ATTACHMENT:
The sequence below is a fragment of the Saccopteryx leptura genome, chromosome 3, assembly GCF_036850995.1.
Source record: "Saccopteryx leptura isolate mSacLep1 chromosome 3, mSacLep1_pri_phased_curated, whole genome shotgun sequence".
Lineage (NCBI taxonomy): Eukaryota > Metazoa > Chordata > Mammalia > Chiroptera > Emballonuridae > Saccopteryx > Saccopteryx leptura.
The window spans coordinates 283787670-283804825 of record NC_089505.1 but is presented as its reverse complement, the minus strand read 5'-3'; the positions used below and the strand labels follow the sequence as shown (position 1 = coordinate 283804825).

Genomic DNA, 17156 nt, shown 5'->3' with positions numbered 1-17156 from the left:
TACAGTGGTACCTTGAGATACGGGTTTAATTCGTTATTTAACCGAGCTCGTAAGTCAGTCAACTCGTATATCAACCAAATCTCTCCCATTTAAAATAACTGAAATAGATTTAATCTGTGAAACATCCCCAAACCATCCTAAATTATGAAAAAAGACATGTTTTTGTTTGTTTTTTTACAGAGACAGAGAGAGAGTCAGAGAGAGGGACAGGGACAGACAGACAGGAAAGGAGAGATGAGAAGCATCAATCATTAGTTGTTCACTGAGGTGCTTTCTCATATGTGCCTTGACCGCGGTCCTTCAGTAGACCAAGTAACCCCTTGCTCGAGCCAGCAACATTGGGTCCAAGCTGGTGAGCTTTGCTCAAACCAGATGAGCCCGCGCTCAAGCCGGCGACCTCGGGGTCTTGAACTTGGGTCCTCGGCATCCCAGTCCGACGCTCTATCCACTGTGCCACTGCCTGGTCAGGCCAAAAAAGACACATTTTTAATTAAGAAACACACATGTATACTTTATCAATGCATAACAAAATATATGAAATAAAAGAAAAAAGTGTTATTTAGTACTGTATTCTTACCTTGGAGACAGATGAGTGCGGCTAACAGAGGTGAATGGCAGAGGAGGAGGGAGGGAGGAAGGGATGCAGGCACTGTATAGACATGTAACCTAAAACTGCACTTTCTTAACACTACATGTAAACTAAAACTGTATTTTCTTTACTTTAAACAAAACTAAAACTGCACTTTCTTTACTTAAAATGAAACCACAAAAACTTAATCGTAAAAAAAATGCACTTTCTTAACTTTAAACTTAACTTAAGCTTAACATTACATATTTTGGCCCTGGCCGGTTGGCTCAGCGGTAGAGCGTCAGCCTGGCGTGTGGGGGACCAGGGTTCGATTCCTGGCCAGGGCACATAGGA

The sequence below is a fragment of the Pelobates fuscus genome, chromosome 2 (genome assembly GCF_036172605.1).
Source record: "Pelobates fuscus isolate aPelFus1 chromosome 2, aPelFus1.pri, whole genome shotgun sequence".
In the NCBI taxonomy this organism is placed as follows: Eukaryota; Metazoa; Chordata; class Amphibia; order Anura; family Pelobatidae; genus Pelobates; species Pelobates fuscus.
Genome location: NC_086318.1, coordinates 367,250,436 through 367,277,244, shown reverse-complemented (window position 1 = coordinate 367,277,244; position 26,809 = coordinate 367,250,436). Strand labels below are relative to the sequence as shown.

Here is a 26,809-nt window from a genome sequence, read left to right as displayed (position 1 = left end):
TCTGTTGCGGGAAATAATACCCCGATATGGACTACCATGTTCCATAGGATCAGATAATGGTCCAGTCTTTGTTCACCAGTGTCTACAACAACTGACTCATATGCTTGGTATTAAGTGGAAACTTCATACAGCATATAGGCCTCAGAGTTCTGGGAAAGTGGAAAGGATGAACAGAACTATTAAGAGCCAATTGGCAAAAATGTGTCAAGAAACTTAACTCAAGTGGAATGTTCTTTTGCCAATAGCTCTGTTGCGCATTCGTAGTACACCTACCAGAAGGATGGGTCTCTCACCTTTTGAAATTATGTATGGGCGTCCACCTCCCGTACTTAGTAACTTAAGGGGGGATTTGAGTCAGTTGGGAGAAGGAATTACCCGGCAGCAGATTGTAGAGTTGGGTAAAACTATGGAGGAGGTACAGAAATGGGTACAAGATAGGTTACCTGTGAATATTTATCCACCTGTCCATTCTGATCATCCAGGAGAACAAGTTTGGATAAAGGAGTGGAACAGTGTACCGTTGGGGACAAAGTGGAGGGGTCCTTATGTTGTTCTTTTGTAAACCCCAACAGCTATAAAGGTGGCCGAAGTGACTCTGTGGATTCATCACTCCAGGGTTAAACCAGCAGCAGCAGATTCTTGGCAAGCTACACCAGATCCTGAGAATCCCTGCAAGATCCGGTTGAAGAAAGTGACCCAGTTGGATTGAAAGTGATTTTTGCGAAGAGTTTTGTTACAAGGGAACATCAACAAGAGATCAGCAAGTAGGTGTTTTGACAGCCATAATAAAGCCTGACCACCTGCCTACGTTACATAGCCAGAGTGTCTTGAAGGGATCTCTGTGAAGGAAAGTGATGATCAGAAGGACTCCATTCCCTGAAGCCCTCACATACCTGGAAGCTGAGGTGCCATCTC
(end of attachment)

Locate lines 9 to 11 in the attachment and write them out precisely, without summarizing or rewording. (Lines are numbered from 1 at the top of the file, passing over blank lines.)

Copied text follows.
In the NCBI taxonomy this organism is placed as follows: Eukaryota; Metazoa; Chordata; class Amphibia; order Anura; family Pelobatidae; genus Pelobates; species Pelobates fuscus.
Genome location: NC_086318.1, coordinates 367,250,436 through 367,277,244, shown reverse-complemented (window position 1 = coordinate 367,277,244; position 26,809 = coordinate 367,250,436). Strand labels below are relative to the sequence as shown.

Here is a 26,809-nt window from a genome sequence, read left to right as displayed (position 1 = left end):